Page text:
- Paperback: 256 pages
- Publisher: St. Martin's Griffin; Reprint edition (November 22, 2011)
- Language: English
- ISBN-10: 0230114296
- ISBN-13: 978-0230114296
- Product Dimensions: 5.5 x 0.7 x 8.3 inches
- Shipping Weight: 8 ounces (View shipping rates and policies)
- Average Customer Review: 74 customer reviews
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- #2876 in Books > Politics & Social Sciences > Social Sciences > Specific Demographics > Minority Studies
- #4753 in Books > Politics & Social Sciences > Politics & Government > Specific Topics > Civil Rights & Liberties
- #8243 in Books > Politics & Social Sciences > Sociology > Race Relations > Discrimination & Racism
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Walk in My Shoes: Conversations between a Civil Rights Legend and his Godson on the Journey Ahead Paperback – November 22, 2011
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“A motivating history and personal story about family, courage, and faith. Walk in My Shoes is filled with the wisdom, insight, and candor only experience could harness.” ―Newt Gingrich, former house speaker
“This brilliant, courageous, and intelligent man has stood for right and for Civil Rights for all people. In this book, we can follow the development of a young African American mind and the development of the movement which changed this country. He was brave, he was loving, and he was there. Thank God he lived to tell about it.” ―Maya Angelou
“This book re-affirms what all of Andrew Young's friends and colleagues have always known. Andy is a preacher. Every story, episode, illustration is in fact a sermon. And every reader will be instructed and inspired by Andy's wisdom and experience.” ―Vernon E. Jordan, Jr., Senior Managing Director of Lazard
“Andrew Young and Kabir Sehgal open up their hearts with pitch-perfect sincerity. This is a fiercely inspiring cross-generational memoir filled with folk wisdom, human frailty, and sweet victory amongst the fangs of defeatism. Consider this book a joy.” ―Douglas Brinkley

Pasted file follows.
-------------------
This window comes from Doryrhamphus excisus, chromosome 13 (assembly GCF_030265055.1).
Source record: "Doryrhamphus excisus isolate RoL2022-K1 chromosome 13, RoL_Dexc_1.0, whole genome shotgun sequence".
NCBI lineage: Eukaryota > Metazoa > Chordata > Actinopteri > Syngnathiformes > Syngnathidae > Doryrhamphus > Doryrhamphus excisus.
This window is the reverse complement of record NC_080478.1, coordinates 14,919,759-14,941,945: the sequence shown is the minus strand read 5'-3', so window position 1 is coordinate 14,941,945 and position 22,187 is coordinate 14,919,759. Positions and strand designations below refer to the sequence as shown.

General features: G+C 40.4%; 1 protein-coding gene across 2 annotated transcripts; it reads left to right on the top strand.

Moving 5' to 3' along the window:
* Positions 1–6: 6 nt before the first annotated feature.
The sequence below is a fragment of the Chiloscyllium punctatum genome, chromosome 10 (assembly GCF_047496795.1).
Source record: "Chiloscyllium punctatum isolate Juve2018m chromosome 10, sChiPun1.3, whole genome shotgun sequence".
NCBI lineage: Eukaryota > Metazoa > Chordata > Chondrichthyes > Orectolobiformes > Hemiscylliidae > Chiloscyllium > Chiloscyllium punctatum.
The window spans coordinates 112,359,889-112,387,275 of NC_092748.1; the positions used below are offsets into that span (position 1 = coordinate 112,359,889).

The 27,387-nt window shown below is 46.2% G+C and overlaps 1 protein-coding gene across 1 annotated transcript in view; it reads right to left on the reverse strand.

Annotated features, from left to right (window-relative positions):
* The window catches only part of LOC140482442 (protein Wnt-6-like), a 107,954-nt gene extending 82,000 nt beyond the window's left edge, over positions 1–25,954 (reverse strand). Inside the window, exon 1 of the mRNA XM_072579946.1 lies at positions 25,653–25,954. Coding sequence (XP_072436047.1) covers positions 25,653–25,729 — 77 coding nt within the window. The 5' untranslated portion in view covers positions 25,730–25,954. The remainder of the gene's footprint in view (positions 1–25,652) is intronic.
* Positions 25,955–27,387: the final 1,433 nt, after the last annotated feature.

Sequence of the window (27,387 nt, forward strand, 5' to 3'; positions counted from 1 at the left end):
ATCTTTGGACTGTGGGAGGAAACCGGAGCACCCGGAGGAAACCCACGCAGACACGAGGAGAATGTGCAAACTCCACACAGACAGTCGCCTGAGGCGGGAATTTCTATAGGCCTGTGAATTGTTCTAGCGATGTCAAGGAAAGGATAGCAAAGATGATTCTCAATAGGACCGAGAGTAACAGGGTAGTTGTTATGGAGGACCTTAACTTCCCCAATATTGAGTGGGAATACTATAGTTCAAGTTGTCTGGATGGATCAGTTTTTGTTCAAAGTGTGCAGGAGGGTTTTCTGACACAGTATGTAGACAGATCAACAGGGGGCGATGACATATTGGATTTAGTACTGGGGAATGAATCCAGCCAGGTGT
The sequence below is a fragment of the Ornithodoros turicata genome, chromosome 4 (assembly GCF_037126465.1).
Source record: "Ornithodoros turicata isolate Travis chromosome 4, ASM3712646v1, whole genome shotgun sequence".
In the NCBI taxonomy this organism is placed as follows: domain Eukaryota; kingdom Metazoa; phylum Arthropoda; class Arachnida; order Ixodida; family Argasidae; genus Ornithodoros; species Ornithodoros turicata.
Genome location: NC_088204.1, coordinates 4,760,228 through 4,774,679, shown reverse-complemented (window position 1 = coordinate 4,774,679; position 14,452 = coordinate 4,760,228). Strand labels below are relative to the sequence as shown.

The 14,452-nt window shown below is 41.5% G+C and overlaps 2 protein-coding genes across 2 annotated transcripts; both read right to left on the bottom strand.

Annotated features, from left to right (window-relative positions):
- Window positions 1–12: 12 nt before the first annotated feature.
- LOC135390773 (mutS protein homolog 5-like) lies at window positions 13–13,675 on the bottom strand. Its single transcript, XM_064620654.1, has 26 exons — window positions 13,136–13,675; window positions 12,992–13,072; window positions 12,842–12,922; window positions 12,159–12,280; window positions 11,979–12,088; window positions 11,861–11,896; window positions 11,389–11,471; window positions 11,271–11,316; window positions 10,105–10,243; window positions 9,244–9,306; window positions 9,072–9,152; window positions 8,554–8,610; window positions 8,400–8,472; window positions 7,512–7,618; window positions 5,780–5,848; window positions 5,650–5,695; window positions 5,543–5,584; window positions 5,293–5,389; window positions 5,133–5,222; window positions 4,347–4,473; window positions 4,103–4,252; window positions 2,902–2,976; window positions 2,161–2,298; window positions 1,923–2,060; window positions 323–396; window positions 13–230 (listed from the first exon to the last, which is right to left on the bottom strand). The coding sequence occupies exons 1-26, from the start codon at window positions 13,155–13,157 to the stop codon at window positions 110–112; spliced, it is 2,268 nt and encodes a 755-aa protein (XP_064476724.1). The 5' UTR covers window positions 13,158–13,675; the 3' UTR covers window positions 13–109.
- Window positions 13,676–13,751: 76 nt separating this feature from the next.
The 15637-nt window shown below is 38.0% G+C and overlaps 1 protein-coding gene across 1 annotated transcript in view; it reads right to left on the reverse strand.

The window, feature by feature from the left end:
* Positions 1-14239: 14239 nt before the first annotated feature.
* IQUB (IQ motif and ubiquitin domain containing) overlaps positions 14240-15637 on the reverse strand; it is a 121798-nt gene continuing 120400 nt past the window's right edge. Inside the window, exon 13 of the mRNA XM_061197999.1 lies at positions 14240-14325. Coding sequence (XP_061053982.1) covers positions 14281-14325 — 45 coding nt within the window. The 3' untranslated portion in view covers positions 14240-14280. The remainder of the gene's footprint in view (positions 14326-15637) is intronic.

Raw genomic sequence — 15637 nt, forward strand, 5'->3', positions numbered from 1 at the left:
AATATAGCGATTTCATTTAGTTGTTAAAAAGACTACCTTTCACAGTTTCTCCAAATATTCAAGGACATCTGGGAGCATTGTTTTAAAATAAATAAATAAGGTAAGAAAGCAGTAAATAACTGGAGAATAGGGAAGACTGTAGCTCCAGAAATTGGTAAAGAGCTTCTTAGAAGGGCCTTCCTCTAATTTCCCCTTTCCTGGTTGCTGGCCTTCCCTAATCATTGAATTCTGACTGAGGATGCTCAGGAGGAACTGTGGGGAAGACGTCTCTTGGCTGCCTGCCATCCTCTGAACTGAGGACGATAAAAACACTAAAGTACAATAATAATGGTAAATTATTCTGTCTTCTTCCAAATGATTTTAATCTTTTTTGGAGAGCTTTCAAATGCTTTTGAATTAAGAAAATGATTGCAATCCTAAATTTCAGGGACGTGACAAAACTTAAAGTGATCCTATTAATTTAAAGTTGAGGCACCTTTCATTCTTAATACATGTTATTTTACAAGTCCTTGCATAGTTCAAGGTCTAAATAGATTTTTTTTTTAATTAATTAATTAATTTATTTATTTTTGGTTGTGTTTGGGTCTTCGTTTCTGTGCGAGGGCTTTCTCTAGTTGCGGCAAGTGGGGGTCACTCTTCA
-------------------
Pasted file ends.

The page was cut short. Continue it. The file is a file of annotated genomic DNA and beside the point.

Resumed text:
“Andrew Young and Kabir Sehgal have woven together years of their candid and unvarnished conversations to create a wonderful combination of biography, memoir, and guide to life. This is an enlightening book that shows how great wisdom is passed down to new generations.” ―Walter Isaacson, president of The Aspen Institute
“Andrew Young witnessed the depths of modern times -- he saw us at our very worst, and yet he has written an intensely personal love letter to America. This is a love story -- love of country -- it's also a story about loss and regret, good and evil. Andrew Young was present at the creation of the movement that changed our country forever.” ―Brian Williams, Anchor and Managing Editor, NBC Nightly News
“Andrew Young and Kabir Sehgal have produced a valuable book, one that offers timeless lessons of faith, love and leadership. The book illuminates the civil rights revolution of the 1960s and calls upon its readers--each in our own way --to carry on the work of building a more perfect America with courage and vision and humility.” ―Senator Joe Lieberman